Peter then took a couple, one at a time, on scenic flights in the T-21. Peter later said that the T-21 is very popular for scenics, especially on nice warm days. Maybe CSA should think about acquiring one? Then it was my turn. As the previous flights w ere only 15 minutes or so, I didn't expect much of a flight, but flying the T-21 would be an experience anyway. With Peter following through with me, we got a good winch flick to 1100'. Peter suggested I turn into the weak thermal we encountered just befo re release. Now the T-21 is a very different bird to fly compared to anything I have flown previously. Turns on the roll-axis are so stiff I felt I needed two hands on the stick! Moreover, once you get it to bank into a turn sharply it feels like it is go ing to roll over on its back into a spin! It took me a while to get the hang of the beast. If you didn't kick in appropriate rudder, down that wing would drop and I'd be looking straight at the ground through its open sides! Moreover, I didn't need to loo k at the yaw string when I slipped and skidded as I would get a blast of fresh air in my face-wham! This is like flying the old open-cockpit biplanes.
But we scratched away in those little thermals and eventually gained some altitude. Then Peter said it looks like "the" shear-line or convergence line was coming through for the first time this year. At the leading edge of the line of cumuli, clouds we re thin and wispy and behind it normal towering cumuli grew to 8000 or 9000'. The best lift, however, was not beneath the bigger cu but instead beneath the wispy cu. In fact we encountered strong enough lift to launch us several thousand feet above the to wering cumuli, reaching 11,000'. Remember this is an open cockpit plane, so we were freezing our butts up there. I would work back and forth along the leading edge of the convergence line above the wispy cu much like working a wave. This line behaved simi lar to a "bore-like" wave much like the famous Australian Morning Glory. I looked at aircraft charts trying to understand what triggered this bore. Behind the bore front the airmass was definitely different than in front as it was moister, hazier, and eve n smelled different. But the coast is some 600km away and the terrain slopes gently up to the ridges near Mount Kenya, so it doesn't appear to be a bore triggered on a sea-breeze front interacting with steep topography. It was moving between Mount Kenya t o the east and another mountain range to the west whose name I forget. After a while, the cu behind the leading wispy line began looking ragged and I found weaker lift. It appeared the bore- front grew shallower and ran ahead of the cu line, then after a few minutes, it appeared to retrench back to the cu. After almost an hour the lift got weaker and we began descending to the airport and getting a chance to warm up. When flying the T-21 one has to keep a sharp eye out so that you don't drift very far dow nwind. This plane thermals at about 32kts and 45kts is probably its best L/D. Faster than that it drops like a rock. My comment about my Grob G-109B penetrating like a D-9 Caterpillar is very appropriate for the T-21 as well!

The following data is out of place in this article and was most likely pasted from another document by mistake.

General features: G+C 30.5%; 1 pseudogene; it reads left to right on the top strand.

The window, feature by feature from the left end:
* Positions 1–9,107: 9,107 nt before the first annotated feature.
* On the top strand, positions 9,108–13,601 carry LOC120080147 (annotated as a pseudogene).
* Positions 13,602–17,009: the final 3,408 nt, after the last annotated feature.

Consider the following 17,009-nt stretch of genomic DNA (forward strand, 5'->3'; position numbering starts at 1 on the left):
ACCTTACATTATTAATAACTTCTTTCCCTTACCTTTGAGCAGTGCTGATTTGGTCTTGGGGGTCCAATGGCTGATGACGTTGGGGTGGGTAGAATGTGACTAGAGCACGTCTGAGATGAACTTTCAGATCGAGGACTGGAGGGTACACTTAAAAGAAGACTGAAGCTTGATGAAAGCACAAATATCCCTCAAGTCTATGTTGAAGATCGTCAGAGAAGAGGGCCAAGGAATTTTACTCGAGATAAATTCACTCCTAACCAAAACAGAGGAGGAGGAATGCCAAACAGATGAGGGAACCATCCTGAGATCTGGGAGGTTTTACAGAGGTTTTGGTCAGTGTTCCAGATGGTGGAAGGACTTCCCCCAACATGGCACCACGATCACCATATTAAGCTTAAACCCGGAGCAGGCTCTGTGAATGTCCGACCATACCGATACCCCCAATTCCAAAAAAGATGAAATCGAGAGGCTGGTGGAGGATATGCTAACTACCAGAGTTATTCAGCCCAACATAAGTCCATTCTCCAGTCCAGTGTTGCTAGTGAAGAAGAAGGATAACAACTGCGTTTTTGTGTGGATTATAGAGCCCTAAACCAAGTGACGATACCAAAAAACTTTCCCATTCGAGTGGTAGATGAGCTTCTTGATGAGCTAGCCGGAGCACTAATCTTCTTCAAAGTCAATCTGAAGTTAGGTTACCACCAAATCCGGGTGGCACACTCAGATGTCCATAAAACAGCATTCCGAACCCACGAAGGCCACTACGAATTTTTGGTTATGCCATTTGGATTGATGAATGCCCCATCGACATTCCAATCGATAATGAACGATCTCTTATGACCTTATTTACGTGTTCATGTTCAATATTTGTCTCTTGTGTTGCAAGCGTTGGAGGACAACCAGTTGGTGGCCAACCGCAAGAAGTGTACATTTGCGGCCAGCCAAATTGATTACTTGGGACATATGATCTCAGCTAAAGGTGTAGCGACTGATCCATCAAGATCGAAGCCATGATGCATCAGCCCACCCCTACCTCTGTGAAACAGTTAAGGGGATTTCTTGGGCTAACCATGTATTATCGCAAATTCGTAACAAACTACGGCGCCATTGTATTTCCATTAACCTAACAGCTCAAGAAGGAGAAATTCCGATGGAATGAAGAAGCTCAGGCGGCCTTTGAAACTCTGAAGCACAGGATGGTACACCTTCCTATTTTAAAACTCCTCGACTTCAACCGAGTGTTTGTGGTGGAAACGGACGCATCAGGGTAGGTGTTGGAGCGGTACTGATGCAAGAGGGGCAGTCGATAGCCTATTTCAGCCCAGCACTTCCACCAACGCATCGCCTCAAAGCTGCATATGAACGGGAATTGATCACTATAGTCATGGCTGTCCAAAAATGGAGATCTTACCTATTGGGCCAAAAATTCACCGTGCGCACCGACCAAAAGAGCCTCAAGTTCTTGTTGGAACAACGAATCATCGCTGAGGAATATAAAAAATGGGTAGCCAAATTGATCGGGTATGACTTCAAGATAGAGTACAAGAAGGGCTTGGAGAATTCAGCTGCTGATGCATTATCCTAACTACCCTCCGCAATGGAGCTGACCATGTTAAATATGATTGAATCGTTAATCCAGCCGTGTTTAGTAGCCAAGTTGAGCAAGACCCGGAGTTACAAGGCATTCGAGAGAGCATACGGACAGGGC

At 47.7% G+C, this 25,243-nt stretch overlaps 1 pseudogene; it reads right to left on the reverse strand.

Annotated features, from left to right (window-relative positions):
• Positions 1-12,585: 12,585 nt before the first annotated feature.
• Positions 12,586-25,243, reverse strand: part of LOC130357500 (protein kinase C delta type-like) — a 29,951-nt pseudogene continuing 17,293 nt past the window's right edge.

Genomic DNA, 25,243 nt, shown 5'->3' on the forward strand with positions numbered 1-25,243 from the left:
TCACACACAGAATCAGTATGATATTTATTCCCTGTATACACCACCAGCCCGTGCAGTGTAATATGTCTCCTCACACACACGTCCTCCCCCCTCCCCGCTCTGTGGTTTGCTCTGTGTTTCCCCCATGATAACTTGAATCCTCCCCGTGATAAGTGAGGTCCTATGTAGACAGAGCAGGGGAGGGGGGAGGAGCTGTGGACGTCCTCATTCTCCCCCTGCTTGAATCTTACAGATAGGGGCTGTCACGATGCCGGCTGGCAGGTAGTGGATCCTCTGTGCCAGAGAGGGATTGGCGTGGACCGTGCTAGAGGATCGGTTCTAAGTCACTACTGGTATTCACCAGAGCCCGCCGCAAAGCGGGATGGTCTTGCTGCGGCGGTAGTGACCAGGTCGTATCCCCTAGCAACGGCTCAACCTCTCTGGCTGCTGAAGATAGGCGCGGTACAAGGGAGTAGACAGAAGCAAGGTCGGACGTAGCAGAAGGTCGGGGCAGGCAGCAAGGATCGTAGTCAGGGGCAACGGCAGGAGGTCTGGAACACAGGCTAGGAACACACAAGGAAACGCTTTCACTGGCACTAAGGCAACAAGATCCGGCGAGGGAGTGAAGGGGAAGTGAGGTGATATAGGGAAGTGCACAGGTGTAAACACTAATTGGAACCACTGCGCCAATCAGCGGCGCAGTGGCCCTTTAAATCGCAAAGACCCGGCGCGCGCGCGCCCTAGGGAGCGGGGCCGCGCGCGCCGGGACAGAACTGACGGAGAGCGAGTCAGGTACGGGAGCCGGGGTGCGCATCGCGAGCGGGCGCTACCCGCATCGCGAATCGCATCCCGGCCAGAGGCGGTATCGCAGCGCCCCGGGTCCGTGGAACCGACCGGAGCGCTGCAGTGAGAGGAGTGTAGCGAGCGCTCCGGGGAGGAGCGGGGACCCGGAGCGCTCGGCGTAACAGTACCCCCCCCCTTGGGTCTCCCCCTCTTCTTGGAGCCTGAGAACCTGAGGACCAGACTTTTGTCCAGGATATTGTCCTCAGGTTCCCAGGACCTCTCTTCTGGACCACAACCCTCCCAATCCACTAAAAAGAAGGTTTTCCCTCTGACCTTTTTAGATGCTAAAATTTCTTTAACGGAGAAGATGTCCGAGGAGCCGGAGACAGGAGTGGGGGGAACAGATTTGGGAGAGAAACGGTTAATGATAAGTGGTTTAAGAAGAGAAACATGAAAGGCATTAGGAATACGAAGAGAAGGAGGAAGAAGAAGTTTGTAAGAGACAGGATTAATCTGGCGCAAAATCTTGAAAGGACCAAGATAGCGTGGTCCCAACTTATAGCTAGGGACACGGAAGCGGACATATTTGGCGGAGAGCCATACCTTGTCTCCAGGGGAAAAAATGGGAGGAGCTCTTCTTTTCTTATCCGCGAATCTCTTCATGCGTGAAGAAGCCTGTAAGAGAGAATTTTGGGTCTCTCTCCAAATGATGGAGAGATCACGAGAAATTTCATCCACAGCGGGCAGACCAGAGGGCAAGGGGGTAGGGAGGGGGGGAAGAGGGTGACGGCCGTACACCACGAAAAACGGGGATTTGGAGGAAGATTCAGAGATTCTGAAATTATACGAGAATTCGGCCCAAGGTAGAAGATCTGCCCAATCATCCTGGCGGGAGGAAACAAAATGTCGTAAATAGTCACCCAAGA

I pretty much landed it on my own slipping it with the wind on my face. Flying the T-21 was certainly a fun experience, especially having that bore-like convergence line to keep us aloft for over an hour. I felt I needed a derrick to get me out of the plane once on the ground, as my butt was sore and muscles in one leg had knotted up. I wouldn't call the T-21 the most comfortable ship to fly in.
Now I'll have to go home and run RAMS to figure out what kicks off that bore, or get Joseph Mukabana at the University of Nairobi to run it over the area with sufficiently high resolution.
Stefan and I got back into the Cessna and then over-flew Peter and Petra's guest-house/ home about 3 miles from the airport. The house is a double-peaked large southern- German looking house in an open plain with a nice view of Mount Kenya. I'd like to bring Vollie back there sometime to stay a week or so, hiking Mount Kenya and , me of course, soaring. I understand that elephants and other wild things can often be seen from their veranda. They have seen leopard prints in the yard but never seen one. I n fact, about 10 miles from there on the way back I spied some elephants lounging in a muddy-looking pond near a home.
We returned to Nairobi, skirting showers from a large cumulonimbi, just before dark. I then took a taxi back to the hotel where I had a nice fish dinner by myself. For the next week it rained daily in Nairobi and was overcast most of the time. So, I gu ess I was darn lucky catching such strong lift and experiencing that shear-line for the first time this year.
If you are ever in Kenya, be sure to stop in and try the soaring in Mwiega.